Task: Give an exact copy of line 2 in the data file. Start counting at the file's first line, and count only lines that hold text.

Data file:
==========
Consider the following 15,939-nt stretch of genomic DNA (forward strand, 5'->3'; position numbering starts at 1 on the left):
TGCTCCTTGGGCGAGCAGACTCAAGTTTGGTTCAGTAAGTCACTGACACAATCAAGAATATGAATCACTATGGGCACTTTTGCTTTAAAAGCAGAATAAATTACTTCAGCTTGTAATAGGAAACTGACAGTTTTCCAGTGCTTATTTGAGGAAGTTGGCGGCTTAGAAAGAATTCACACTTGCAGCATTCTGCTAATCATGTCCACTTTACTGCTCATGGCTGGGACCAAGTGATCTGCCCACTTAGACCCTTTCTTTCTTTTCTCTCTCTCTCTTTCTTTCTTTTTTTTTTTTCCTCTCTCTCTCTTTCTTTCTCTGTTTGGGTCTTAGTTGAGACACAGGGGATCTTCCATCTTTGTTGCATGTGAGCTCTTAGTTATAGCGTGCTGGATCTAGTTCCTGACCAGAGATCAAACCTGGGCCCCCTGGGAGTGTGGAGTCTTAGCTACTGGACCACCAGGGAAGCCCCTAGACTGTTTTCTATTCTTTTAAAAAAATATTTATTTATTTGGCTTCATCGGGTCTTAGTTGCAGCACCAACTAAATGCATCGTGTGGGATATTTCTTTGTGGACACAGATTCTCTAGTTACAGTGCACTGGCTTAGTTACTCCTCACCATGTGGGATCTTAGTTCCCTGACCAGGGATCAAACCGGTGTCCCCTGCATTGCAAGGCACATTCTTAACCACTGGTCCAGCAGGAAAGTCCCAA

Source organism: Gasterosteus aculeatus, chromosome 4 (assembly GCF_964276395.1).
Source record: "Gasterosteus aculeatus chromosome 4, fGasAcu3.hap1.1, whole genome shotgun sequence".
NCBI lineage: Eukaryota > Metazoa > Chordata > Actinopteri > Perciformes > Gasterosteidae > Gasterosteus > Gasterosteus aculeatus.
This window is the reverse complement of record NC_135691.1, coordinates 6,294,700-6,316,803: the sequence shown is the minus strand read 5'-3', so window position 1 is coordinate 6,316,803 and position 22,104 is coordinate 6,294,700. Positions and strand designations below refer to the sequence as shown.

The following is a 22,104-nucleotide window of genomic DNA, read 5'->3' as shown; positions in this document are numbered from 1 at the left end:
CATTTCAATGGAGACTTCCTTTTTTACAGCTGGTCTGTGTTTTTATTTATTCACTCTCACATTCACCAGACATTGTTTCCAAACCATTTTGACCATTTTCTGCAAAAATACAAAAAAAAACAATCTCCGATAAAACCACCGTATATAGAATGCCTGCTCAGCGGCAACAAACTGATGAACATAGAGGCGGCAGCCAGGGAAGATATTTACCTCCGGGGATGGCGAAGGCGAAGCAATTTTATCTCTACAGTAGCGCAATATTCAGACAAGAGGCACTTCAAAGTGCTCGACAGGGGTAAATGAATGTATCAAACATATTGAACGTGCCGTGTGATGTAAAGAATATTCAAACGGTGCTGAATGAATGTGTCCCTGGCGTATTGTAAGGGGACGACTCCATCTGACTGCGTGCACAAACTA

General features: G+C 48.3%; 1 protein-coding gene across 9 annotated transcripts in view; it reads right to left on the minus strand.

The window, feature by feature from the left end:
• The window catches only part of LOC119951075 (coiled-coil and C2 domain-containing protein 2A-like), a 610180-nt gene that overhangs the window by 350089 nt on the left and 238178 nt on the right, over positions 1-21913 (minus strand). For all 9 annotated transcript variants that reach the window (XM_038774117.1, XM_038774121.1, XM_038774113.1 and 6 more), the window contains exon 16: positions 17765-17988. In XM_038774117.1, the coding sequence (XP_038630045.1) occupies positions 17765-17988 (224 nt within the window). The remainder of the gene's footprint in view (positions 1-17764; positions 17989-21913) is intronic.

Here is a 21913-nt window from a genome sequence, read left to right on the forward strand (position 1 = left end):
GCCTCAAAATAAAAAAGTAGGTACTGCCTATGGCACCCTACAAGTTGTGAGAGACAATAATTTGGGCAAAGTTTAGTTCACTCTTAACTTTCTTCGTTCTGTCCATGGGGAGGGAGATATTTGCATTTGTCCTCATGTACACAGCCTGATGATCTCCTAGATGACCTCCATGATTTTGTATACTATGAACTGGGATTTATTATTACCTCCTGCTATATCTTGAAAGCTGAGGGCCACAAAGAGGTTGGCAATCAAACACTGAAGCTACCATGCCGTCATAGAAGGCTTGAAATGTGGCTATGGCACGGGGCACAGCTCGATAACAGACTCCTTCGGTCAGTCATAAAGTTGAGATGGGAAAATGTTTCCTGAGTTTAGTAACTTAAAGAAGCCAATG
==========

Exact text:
TGCTCCTTGGGCGAGCAGACTCAAGTTTGGTTCAGTAAGTCACTGACACAATCAAGAATATGAATCACTATGGGCACTTTTGCTTTAAAAGCAGAATAAATTACTTCAGCTTGTAATAGGAAACTGACAGTTTTCCAGTGCTTATTTGAGGAAGTTGGCGGCTTAGAAAGAATTCACACTTGCAGCATTCTGCTAATCATGTCCACTTTACTGCTCATGGCTGGGACCAAGTGATCTGCCCACTTAGACCCTTTCTTTCTTTTCTCTCTCTCTCTTTCTTTCTTTTTTTTTTTTCCTCTCTCTCTCTTTCTTTCTCTGTTTGGGTCTTAGTTGAGACACAGGGGATCTTCCATCTTTGTTGCATGTGAGCTCTTAGTTATAGCGTGCTGGATCTAGTTCCTGACCAGAGATCAAACCTGGGCCCCCTGGGAGTGTGGAGTCTTAGCTACTGGACCACCAGGGAAGCCCCTAGACTGTTTTCTATTCTTTTAAAAAAATATTTATTTATTTGGCTTCATCGGGTCTTAGTTGCAGCACCAACTAAATGCATCGTGTGGGATATTTCTTTGTGGACACAGATTCTCTAGTTACAGTGCACTGGCTTAGTTACTCCTCACCATGTGGGATCTTAGTTCCCTGACCAGGGATCAAACCGGTGTCCCCTGCATTGCAAGGCACATTCTTAACCACTGGTCCAGCAGGAAAGTCCCAA